As a

consequence, the Bank of Japan has proposed that the
applicable spot exchange rate on swaps initiated by the Bank
of Japan be the one prevailing two days before the value of
the drawing.
Maturing swap arrangements:
($ millions)
Austrian National Bank


Bank of England


Bank of Japan


Bank of Mexico

12 months





Bank of Norway
Bank of Sweden




Swiss National Bank




($ millions)



12 months


Bank for International
Settlements-Swiss francs
Other authorized European





National Bank of Belgium


National Bank of Denmark



German Federal Bank



Bank of France





Bank of Canada



Bank of Italy



Netherlands Bank


NOVEMBER 7, 1984

During most of the period since the October 2 Committee
meeting, the Desk's nonborrowed reserve objectives continued to
incorporate the $750 million level of adjustment and seasonal
borrowing that was adopted shortly before that meeting.

In striking

contrast to the previous intermeeting period-mid-August to early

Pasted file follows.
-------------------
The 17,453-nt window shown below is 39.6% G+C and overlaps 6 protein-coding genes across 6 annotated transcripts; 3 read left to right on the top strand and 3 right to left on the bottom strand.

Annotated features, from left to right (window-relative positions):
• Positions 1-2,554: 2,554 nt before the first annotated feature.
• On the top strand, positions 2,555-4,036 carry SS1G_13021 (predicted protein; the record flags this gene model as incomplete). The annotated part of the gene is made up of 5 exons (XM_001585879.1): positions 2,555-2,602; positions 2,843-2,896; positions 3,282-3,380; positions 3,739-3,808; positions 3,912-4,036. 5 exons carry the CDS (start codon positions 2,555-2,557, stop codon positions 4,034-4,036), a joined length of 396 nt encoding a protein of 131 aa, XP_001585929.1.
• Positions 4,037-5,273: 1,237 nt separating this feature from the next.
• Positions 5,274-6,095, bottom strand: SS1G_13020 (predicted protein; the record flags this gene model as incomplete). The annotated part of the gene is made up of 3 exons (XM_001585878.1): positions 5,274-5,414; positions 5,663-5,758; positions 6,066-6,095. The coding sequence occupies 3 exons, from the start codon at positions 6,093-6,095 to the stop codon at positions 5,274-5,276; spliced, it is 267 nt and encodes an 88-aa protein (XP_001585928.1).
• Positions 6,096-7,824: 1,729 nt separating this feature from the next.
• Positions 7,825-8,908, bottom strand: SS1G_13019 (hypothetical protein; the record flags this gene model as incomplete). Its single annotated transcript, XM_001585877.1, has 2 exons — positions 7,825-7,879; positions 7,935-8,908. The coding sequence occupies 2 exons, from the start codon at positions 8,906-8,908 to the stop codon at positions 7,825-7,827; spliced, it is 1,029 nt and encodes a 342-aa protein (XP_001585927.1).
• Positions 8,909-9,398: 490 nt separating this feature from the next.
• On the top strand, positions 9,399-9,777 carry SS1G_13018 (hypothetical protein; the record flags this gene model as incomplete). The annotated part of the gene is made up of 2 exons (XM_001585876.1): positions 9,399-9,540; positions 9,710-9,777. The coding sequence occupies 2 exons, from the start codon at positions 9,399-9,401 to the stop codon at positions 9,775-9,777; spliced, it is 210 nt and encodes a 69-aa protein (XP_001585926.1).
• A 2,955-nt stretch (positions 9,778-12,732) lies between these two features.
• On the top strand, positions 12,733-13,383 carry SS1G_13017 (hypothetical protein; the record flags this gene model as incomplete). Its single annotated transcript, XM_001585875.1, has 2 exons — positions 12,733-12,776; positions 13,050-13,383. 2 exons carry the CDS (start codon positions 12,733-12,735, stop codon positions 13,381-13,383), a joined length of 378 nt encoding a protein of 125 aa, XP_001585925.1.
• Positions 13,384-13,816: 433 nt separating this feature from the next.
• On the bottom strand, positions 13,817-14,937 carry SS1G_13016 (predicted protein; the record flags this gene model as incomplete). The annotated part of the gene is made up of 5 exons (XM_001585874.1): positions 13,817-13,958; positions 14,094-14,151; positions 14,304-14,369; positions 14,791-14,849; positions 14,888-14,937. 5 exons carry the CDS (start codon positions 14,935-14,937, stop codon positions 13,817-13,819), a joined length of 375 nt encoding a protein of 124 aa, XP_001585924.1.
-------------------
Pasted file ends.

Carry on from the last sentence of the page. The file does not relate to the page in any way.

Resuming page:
October--when money market conditions softened only slightly and
grudgingly despite successive reductions in

the planned borrowing gap

from $1 billion to $750 million, conditions eased appreciably in
recent period.



the Federal funds rate worked down,

irregularly, from around 11 percent or a little over to the
neighborhood of 10 percent or somewhat under.
irregular move,

the rate spent a week in

In the course of that

the vicinity of 9 1/2

percent, and the last couple of days have seen trading in that area
also--or even lower.
and 9 percent.

In fact, today's trading started out at 8 3/4

In the last few days,

our paths have been drawn to

provide for a slight further reduction in
$700 million--a change made in

the borrowing gap--to

recognition of the continuing weakness

evident in M1 growth.
Why the contrast between the two periods?

Of course, we've

never pretended to have our finger on a close reliable fit

between the

intended borrowing gap and the funds rate--although I persist in the
belief that there is a rough relationship lurking somewhere out

In the late August-September period,

the absence of more

"give" in

the funds rate despite the decline in

intended (and actual)

borrowings appeared to reflect continuing cautious bank reserve

including some reluctance,


to use the discount window.

until the final days of
Approaching quarter-end

pressures also tended to keep the funds rate up then.

In the more